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BRONX TIMES R 12 EPORTER, SEPT. 3-9, 2021 BTR
BY DR. JOEL ROSE
As a pediatrician it has always
been a pleasure giving parents the
best medical advice possible to help
their child live healthy and productive
lives. But even before COVID-19
became a part of our everyday language,
much of what I had to do was
convince parents that vaccines were
safe. Despite years of polio, chickenpox
and measles vaccines being required
for children to go to school
for decades, I would still be asked if
the vaccines for them were OK. Now
that schools will be open again soon
and the Delta variant is infecting
more New Yorkers, we have to reduce
these hesitancies to get more students
vaccinated before they go back
Despite efforts by many elected
offi cials and government agencies,
the South Bronx still has some of the
lowest vaccination rates in New York
City, in addition to a positivity rate
around 4%. This combination could
lead to a hyper-local outbreak turning
back the progress that took so
long to make.
The truth is I can’t say I’m surprised.
Many parents truly feel they
are violating their child by putting a
needle in them. For instance, despite
the fact that there are many lifesaving
childhood vaccines available by
injection, one mother only chose to
give her child the Rotavirus vaccine,
because it is given orally. This decision,
as a result of “needle phobia,”
left her child vulnerable to many diseases
that can result in severe illness
or even death.
According to the American Academy
of Pediatrics, even though children
are less at risk than adults,
“all children are at (some) risk of severe
illness, hospitalization, or even
death from a COVID-19 infection.”
As children are going to camp and
participating in other social activities
though, we are already seeing an
increase of cases in them, especially
with the Delta variant. We have already
seen some outbreaks and it has
been reported that up to 1.9% of all
childhood cases can result in a severe
case, leading to hospitalization
and even the loss of life. Where COVID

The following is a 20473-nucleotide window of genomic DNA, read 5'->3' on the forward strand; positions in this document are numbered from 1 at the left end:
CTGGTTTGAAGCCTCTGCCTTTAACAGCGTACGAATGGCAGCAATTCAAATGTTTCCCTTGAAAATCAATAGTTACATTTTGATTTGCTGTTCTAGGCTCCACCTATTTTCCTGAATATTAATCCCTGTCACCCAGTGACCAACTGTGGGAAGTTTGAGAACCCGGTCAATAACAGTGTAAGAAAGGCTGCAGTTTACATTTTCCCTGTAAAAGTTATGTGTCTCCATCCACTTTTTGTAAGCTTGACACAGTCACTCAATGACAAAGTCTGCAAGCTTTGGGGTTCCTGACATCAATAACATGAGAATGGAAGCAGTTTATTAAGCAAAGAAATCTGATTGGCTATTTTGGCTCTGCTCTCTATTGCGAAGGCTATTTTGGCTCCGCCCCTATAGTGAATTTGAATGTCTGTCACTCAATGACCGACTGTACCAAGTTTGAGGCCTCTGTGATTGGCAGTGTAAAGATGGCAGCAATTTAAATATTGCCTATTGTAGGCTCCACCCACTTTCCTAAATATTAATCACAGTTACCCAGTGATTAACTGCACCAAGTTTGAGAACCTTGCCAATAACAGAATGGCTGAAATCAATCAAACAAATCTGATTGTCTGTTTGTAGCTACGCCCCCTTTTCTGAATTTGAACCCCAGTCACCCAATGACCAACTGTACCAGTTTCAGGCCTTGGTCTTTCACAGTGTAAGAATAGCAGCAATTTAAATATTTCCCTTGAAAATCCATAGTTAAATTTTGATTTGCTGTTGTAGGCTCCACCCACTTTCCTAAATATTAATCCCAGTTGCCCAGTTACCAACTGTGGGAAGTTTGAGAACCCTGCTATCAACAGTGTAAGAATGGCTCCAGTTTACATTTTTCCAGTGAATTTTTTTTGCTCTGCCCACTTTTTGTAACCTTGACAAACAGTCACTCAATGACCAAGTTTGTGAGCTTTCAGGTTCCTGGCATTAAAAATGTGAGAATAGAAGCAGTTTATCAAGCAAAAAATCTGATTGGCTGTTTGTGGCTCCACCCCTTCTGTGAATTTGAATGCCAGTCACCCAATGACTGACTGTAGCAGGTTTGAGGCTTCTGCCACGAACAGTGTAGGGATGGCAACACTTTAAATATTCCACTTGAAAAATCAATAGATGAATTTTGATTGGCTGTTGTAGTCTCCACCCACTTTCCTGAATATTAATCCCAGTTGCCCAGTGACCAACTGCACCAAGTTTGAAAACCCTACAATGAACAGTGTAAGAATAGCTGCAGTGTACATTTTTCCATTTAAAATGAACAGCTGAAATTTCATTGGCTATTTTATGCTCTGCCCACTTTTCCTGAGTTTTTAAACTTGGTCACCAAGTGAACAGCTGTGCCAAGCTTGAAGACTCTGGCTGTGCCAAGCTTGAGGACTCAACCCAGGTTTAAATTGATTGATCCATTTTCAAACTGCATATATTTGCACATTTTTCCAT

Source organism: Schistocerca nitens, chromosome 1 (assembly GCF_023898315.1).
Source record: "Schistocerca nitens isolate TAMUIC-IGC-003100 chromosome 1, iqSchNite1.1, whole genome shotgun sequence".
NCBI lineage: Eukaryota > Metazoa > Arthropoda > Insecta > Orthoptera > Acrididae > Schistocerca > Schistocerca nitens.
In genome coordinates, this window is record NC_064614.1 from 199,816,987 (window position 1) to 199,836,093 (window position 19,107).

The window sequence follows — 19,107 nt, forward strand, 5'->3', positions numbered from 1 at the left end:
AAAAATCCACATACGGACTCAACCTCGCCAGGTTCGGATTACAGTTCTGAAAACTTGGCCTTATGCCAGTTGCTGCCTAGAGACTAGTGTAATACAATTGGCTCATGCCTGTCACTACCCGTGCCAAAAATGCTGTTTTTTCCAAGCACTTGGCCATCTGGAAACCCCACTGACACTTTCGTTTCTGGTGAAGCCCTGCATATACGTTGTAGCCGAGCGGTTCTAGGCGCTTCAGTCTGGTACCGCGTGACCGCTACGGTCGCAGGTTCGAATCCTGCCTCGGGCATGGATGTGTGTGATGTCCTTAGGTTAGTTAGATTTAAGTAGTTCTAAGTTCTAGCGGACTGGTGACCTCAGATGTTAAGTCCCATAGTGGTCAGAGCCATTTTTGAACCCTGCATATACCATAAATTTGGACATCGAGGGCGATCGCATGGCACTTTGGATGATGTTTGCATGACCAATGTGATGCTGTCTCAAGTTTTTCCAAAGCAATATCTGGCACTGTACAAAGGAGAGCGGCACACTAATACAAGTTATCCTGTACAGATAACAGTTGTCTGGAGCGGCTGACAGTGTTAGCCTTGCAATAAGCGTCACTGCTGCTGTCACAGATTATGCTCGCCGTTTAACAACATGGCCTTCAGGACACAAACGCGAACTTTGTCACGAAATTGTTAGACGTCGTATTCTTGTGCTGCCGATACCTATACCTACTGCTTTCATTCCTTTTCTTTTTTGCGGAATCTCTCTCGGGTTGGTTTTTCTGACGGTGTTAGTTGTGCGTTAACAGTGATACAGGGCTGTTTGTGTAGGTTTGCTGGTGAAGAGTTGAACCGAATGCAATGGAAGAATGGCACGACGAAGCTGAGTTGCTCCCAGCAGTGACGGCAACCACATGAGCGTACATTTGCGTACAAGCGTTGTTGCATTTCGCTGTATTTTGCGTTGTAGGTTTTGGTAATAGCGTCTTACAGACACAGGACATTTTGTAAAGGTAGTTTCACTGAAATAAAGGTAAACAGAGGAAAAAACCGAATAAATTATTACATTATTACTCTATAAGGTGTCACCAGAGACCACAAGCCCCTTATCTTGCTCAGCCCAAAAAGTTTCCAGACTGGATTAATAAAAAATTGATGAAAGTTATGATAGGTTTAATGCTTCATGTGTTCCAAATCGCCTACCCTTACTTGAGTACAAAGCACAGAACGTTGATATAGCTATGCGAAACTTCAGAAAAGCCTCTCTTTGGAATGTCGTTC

19 vaccinations are low, like the
South Bronx, this scenario is particularly
in a community with an outbreak of
10,000 COVID-19 cases in children,
that could leave up to 200 children
hospitalized with severe disease and
risk for death.
After hundreds of millions of
doses of COVID-19 vaccines have
been administered, we know that
vaccinated parents and adolescents
who live with children is the safest
and most effective way to protect
those who are unable to get a vaccine
Since the Delta variant spreads
more easily, if your child is planning
on being in a classroom they are putting
themselves more at risk of becoming
infected, which means you
and those around you can become
infected too. While those who are
vaccinated are strongly protected
against the Delta variant, if they become
infected they may still have
symptoms similar to those of a minor
cold including a cough, fever or headache,
in addition to a loss of smell.
But those who are not vaccinated can
wind up in the hospital.
Alegria Health & Wellness has
been administering the vaccine as a
pop-up site for months now, and one
of the most common questions we get
from patients coming in is about the
breakthrough cases. These instances
are very rare compared to all the people
who have received a vaccine. And
those who are vaccinated have less
of a chance of spreading COVID-19 to
So if you or your children are
planning on going back to school this
fall, make sure they are vaccinated.
It is the best way to keep yourself and
fellow students safe, as well as your
Dr. Joel Rose is pediatrician at
Alegria Health and Wellness, a medical
center located in the South Bronx.
Photo by REUTERS/Dado Ruvic/Illustration
Vaccine hesitancy can prevent
students going back to school